Friday, December 30, 2016


LION. Directed by Garth Davis and starring Dev Patel as Saroo, Rooney Mara, Nicole Kidman and David Wenham as Sue and John Brierley. Based on Saroo Brierley’s A Long Way Home.

Halfway through LION, in a random moment, a young man named Saroo Brierley tastes a pastry called “jalebis” (an Indian fried-dough treat) This “Madeleine” moment, a la Proust, triggers events that will cast his mind back to a lost childhood in India and forward to an odyssey in search his true identity.

LION is one of the most powerfully affecting films of the year. The year is 1986 when five-year old Saroo is separated from his older brother and his mother in the small province of Kandhwa, India. Left to roam the streets with his older brother in search of coal to trade for milk, a series of accidents separate them, and he finds him trapped in a fast train bound for Calcutta. There, adrift in the push and shove of the city, unable to understand the Bengali language, he survives by sheer pluck and good fortune. In one narrow escape he is taken in by a lovely young woman who, it turns out, is a member of a child kidnapping ring. Instinctively, he senses something wrong and he flees. Later, he is taken to what seems to be an orphanage, where there are hints of physical and sexual abuse. But a kindly agent from a Lost Child organization intervenes and Saroo is sent on a long journey to the island of Tasmania in Australia to meet his adoptive parents, Sue and John Brierley. A new world opens up to the child.

Twenty years later, Saroo, now a handsome young adult and loving family man, enrolls in a Hotel Management program in Melbourne, where he meets lovely young Lucy, and seems headed for a lucrative career. But then, there is that momentary taste of the pastry he had so loved as a boy in Kandhwa. As the days and weeks pass, Saroo begins to think about his lost childhood and the fate of his mother. He is haunted by the pain she must have felt all these years, searching, searching for the boy lost to her. Saroo’s preoccupation grows into obsession as he studies his wall map and gazes at the computer Google Earth search screen. Increasingly frustrated, he grows distant from his parents and withdraws from his girl friend. And then, magically, one night, he falls into a trance as watches the marker on the computer screen moves restlessly across the global map—like the marker on a Ouija board?—coming, inevitably, to rest on a small dot on the global map. It’s a marvelous sequence, as the film cross-cuts from him tracking the computer screen, to recollections of the child he was, back and forth, as if the child he was is guiding the man he now is. Here is a superb demonstration of the power of editing.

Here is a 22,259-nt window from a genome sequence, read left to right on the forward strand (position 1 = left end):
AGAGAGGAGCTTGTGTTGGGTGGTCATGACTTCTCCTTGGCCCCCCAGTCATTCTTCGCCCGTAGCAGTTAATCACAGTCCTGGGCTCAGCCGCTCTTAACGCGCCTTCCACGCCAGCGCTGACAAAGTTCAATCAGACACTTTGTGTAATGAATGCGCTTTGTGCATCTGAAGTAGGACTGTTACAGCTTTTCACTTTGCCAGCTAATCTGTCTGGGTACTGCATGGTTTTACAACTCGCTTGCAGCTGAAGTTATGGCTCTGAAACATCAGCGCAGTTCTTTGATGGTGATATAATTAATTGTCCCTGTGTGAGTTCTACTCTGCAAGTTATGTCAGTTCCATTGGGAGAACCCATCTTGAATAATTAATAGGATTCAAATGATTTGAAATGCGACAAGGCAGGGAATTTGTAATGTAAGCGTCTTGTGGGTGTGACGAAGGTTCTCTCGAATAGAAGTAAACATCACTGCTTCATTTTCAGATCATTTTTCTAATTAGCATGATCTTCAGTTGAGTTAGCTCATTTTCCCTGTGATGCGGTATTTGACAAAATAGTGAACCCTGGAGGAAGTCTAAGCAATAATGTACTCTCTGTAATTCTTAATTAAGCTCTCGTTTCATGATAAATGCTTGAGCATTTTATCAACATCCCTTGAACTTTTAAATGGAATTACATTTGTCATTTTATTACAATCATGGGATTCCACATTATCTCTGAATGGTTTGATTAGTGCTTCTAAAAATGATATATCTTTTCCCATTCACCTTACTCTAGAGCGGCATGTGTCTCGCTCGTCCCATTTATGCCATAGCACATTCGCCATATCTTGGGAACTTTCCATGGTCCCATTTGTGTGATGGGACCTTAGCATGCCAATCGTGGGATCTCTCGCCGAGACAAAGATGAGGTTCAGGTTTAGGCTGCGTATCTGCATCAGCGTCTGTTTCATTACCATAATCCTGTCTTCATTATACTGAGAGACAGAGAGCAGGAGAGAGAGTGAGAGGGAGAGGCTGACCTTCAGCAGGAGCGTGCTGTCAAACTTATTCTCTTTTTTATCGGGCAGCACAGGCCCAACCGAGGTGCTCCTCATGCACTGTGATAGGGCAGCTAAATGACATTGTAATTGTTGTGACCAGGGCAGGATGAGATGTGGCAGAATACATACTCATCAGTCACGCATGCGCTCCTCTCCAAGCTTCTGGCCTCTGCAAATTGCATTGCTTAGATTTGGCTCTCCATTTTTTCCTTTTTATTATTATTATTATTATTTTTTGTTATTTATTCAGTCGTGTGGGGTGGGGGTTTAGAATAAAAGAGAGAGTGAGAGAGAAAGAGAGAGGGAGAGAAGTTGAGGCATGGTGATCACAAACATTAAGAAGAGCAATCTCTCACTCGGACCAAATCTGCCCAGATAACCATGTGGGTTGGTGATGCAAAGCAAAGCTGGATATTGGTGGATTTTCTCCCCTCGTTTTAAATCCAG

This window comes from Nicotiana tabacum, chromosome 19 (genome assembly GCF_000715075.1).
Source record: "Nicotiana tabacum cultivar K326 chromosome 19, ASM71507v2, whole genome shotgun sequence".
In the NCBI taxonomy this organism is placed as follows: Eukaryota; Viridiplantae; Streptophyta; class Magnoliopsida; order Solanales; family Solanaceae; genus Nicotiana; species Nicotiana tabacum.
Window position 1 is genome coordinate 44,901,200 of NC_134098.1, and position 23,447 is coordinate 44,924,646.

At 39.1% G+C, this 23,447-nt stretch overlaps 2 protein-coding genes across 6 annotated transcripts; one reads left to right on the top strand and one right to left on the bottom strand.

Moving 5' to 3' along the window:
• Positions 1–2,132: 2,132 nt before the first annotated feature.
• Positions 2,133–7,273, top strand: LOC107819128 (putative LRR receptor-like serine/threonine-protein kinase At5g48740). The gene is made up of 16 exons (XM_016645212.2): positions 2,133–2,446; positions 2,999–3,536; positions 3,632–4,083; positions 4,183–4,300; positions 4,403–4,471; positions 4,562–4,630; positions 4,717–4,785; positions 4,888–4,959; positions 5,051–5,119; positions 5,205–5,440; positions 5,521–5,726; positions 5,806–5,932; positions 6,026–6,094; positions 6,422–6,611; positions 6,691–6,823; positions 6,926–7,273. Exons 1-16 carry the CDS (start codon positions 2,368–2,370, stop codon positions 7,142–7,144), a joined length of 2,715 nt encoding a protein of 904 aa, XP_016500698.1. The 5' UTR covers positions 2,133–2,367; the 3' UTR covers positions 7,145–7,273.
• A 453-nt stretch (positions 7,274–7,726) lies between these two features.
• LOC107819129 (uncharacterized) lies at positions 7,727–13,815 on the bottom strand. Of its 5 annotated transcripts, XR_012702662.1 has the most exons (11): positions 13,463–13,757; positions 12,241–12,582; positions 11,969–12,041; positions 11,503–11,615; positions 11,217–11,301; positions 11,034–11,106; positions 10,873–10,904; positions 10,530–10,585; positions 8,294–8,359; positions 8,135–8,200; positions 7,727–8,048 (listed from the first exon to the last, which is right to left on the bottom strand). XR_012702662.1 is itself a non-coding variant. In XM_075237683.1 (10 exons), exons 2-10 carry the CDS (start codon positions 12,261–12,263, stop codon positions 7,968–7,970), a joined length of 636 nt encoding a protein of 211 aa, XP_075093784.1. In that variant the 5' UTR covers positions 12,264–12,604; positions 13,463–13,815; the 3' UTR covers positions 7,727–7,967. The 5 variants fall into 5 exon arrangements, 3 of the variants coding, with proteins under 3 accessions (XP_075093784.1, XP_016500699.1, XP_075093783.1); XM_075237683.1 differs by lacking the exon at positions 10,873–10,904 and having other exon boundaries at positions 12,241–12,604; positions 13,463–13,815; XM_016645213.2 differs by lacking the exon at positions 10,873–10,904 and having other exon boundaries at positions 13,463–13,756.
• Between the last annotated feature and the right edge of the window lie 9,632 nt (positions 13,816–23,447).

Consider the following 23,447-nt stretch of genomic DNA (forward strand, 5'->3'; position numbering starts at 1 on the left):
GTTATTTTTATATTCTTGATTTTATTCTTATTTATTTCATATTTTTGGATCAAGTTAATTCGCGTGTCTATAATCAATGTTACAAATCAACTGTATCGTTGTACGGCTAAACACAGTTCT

Off to India, Saroo reverses the journey begun more than twenty years before. Ironically, when he finds his tiny village, he no longer can communicate in his native tongue. Language was an obstacle when as a boy he couldn’t speak Bengali, and now it is his own native tongue, Hindi, that is lost to him. But the encounter with his ageing mother, the prolonged embrace, the growing excitement of the villagers surrounding them is a powerfully emotional moment. This affect is compounded in the closing images from the real-life reunion in Kandhwa of Saroo’s adoptive parents with his newfound biological family.

The stunning first half of the story is virtually wordless, with an untrained newcomer, Mumbai native Sunny Pawar, quietly amazing as the boy Saroo.

The best is saved for last. A title informs us that Saroo had been mispronouncing his birth name. With the proper pronunciation, the name means—


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